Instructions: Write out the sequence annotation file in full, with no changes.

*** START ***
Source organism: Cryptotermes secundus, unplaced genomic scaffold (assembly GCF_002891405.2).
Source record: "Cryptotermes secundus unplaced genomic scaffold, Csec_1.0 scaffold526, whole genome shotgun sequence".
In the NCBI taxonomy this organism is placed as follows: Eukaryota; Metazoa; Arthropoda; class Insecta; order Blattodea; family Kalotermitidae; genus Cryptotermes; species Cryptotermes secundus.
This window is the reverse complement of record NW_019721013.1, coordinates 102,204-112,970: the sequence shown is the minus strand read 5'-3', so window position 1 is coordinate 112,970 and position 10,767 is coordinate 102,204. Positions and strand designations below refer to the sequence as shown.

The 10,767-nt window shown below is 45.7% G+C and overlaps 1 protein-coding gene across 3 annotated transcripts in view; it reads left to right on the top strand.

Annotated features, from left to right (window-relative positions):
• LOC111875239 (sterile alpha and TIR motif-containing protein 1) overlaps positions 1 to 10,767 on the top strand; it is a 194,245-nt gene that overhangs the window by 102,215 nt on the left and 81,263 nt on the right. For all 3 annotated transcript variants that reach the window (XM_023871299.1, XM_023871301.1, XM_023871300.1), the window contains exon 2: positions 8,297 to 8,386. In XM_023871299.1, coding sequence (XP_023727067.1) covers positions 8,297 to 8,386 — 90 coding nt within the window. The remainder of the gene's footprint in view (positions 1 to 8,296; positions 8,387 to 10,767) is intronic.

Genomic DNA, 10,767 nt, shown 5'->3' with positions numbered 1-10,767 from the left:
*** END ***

Source organism: Cryptotermes secundus, unplaced genomic scaffold (assembly GCF_002891405.2).
Source record: "Cryptotermes secundus unplaced genomic scaffold, Csec_1.0 scaffold526, whole genome shotgun sequence".
In the NCBI taxonomy this organism is placed as follows: Eukaryota; Metazoa; Arthropoda; class Insecta; order Blattodea; family Kalotermitidae; genus Cryptotermes; species Cryptotermes secundus.
This window is the reverse complement of record NW_019721013.1, coordinates 102,204-112,970: the sequence shown is the minus strand read 5'-3', so window position 1 is coordinate 112,970 and position 10,767 is coordinate 102,204. Positions and strand designations below refer to the sequence as shown.

The 10,767-nt window shown below is 45.7% G+C and overlaps 1 protein-coding gene across 3 annotated transcripts in view; it reads left to right on the top strand.

Annotated features, from left to right (window-relative positions):
• LOC111875239 (sterile alpha and TIR motif-containing protein 1) overlaps positions 1 to 10,767 on the top strand; it is a 194,245-nt gene that overhangs the window by 102,215 nt on the left and 81,263 nt on the right. For all 3 annotated transcript variants that reach the window (XM_023871299.1, XM_023871301.1, XM_023871300.1), the window contains exon 2: positions 8,297 to 8,386. In XM_023871299.1, coding sequence (XP_023727067.1) covers positions 8,297 to 8,386 — 90 coding nt within the window. The remainder of the gene's footprint in view (positions 1 to 8,296; positions 8,387 to 10,767) is intronic.

Genomic DNA, 10,767 nt, shown 5'->3' with positions numbered 1-10,767 from the left: